In preparing drugs he would probably have a copy of the Pharmacopoeia of the United States of America. A Pharmacopoeia is a book of drugs with all their ingredients, actions and side effects.The first London Pharmacopoeia of 1618 contained recipes for 38 pills. In the early 19th century doctors in the USA used the European ones, until the first American one was published by the Massachusetts Medical Society in 1808. Another was published by the New York Hospital in 1816. Then in 1817 it was decided to produce a national one. This went through a lengthy production and was finally published in English and Latin in 1820.The fifth edition was produced in 1873. I use the sixth edition (in writing Western novels) of 1880.

A frontier town doctor could compound his medicines using some rudimentary equipment, a mortar and pestle, some pipettes, flasks etc. He would need a set of balance scales and various measuring devices. And he would need various reagents. All are listed in the Pharmacopoeia.

Apothecaries’ measurement
Weighing out ingredients for remedies was a complex business and a whole system of Apothecaries measures were used.

One pound or one grain
One pound = 12 ounces
One ounce = 8 drachms
One drachm – 3 scruples or 60 grain

An apothecary’s teaspoon was used to measure one fluid drachm.  This was equivalent to a quarter of a tablespoon.
When the household teaspoon size increased it became the equivalent of a third of a tablespoon, which it remains to this day. The Apothecary’s teaspoon, however, remained the same measure.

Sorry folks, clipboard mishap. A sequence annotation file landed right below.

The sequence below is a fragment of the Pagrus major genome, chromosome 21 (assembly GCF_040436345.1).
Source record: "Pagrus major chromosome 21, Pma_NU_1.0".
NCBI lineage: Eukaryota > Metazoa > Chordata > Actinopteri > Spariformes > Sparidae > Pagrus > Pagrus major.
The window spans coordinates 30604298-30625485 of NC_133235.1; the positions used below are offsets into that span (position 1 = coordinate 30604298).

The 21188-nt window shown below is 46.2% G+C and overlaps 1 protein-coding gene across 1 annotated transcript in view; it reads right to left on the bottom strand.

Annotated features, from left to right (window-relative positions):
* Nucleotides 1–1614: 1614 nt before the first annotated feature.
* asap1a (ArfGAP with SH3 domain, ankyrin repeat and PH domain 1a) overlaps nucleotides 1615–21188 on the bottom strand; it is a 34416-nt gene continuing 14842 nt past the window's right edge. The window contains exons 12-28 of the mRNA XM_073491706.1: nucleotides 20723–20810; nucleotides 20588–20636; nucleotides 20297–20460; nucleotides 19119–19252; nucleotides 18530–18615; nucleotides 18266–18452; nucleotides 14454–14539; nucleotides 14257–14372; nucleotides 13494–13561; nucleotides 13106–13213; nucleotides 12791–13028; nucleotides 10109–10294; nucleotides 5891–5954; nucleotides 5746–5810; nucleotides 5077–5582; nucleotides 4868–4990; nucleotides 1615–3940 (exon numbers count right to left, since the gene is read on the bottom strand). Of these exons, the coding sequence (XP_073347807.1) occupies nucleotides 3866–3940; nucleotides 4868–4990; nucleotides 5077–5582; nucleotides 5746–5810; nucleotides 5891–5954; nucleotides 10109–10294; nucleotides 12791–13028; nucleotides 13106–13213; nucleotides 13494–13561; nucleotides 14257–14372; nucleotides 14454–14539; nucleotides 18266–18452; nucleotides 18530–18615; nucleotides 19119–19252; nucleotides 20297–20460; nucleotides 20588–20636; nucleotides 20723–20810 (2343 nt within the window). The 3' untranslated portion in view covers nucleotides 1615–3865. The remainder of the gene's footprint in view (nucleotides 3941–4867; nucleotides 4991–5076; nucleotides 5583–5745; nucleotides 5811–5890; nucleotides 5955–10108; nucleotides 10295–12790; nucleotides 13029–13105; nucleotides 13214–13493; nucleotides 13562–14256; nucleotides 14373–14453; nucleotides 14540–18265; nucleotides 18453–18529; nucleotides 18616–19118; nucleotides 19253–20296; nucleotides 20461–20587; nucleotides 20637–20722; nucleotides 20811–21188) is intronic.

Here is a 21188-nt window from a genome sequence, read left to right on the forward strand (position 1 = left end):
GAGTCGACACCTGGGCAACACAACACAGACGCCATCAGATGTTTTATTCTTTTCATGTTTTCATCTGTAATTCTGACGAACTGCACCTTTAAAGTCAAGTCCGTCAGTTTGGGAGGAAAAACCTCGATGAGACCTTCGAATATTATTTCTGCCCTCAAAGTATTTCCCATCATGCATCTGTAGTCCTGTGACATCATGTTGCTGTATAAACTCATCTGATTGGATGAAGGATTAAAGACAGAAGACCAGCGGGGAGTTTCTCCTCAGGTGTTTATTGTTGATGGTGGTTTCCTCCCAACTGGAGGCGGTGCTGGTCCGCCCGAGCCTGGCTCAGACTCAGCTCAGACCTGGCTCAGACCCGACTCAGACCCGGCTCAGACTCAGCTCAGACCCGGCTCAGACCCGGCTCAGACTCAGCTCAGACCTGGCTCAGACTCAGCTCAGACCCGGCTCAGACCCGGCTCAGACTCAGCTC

One could imagine the potential dangers that could ensue with drugs, many of which were extremely toxic, if the wrong spoon was used.

 This is one of the most effective drugs that the doctor would have had. It was used to treat dropsy, or heart failure. We still use it as digoxin. It is one of our oldest effective drugs in cardiology. It is a type of drug called a cardiac glycoside. 

It is  a purified drug that was first extracted from the foxglove plant, Digitalis lanata. It was discovered by William Withering (1741-1799), an English physician in 1785. He had noted that an old woman who practiced herbal medicine used a concoction for treating dropsy, which was the archaic name for heart failure. She achieved dramatic results and he analysed her concoction of twenty ingredients and worked out that the digitalis was the active beneficial agent. Digoxin increases the strength of the heart contractions and slows down the heart. Its effect would have been almost miraculous. 

Dover's Powder
This is a mixture of opium, ipecacuanha and sugar of milk. It was sedative in action, so could calm folk down. It also induces a perspiration reaction. We call these diaphoretic drugs. Back then it was believed that you could sweat an illness out. It was commonly used.

This was made from the fried flowers of the plant, a native of the Old west. Made into a tincture, it dealt with strains and bruises.